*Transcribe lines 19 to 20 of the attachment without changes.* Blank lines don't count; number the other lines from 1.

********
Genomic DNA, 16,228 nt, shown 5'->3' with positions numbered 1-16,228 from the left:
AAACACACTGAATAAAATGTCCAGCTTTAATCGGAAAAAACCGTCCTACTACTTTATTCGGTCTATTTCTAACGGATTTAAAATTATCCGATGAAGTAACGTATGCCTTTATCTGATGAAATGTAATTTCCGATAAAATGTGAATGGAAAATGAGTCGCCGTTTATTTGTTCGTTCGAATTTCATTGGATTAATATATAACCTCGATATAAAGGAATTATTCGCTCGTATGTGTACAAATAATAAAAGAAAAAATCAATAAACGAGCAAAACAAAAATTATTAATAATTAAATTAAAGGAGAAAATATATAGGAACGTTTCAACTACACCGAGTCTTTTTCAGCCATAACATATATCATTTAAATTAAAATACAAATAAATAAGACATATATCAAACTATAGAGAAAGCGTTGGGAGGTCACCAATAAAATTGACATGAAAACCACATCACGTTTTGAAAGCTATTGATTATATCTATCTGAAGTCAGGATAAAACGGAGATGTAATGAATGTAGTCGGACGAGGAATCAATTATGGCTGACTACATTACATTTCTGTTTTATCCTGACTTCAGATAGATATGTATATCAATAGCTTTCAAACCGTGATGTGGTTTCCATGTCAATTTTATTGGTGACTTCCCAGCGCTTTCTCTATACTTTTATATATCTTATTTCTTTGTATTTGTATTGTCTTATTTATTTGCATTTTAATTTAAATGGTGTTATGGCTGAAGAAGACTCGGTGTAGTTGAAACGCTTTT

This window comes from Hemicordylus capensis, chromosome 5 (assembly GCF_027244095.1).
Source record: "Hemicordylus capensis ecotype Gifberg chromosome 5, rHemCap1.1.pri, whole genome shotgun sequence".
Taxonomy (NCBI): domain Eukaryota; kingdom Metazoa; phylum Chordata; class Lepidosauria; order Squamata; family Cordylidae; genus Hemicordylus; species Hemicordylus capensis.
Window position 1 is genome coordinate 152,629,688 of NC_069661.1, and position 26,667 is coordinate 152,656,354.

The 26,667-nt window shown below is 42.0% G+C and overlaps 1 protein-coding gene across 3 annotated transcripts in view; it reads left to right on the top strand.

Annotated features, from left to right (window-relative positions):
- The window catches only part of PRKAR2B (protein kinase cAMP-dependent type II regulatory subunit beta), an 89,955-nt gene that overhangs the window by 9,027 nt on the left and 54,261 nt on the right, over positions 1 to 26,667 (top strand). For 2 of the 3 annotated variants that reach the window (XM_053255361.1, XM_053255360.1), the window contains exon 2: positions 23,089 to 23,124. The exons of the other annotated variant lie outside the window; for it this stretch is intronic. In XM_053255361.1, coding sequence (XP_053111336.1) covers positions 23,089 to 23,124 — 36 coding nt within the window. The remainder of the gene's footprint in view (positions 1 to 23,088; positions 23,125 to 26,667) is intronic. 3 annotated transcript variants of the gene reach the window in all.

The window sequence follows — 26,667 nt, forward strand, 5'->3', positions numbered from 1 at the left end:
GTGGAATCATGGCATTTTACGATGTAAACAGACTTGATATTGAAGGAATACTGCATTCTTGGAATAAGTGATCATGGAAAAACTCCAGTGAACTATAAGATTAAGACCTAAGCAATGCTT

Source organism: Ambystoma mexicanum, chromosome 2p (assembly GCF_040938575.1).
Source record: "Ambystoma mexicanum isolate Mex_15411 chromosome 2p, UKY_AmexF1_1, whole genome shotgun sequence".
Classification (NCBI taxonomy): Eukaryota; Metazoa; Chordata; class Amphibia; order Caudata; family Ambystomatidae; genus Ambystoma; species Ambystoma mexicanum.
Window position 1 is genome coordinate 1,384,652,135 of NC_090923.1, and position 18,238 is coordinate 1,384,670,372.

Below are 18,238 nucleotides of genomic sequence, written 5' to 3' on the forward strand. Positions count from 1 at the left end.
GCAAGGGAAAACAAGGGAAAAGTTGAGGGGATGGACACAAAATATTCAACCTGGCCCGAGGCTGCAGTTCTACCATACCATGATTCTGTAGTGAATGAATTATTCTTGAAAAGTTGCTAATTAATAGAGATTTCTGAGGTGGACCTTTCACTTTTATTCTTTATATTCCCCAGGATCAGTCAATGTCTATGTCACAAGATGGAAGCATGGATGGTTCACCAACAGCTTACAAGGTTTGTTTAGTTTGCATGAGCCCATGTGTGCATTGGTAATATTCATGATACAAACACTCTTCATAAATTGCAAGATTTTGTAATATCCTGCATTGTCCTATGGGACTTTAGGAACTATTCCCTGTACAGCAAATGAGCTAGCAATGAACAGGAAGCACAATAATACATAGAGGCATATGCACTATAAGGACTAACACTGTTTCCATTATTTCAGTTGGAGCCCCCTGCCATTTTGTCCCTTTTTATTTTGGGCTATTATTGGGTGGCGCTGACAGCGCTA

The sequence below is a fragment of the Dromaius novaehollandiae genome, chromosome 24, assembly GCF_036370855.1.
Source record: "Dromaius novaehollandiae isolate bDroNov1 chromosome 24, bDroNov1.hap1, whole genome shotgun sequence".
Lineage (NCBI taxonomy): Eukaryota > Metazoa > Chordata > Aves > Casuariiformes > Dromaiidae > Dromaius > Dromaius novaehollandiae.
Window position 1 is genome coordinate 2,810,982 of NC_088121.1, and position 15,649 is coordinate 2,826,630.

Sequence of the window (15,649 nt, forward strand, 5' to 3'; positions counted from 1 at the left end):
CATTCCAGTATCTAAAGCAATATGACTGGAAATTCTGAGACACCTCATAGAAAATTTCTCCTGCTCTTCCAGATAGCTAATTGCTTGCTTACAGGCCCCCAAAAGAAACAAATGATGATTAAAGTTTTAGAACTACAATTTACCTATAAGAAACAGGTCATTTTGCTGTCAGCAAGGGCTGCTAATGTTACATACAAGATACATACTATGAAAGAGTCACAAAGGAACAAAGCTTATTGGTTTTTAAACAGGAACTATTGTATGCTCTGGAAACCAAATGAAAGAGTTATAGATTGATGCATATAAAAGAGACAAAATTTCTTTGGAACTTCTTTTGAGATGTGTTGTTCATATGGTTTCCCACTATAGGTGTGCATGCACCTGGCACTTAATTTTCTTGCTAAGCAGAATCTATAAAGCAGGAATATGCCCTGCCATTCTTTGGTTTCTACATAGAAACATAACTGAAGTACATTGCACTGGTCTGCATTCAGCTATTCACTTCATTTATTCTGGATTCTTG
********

Source record: "Dromaius novaehollandiae isolate bDroNov1 chromosome 24, bDroNov1.hap1, whole genome shotgun sequence".
Lineage (NCBI taxonomy): Eukaryota > Metazoa > Chordata > Aves > Casuariiformes > Dromaiidae > Dromaius > Dromaius novaehollandiae.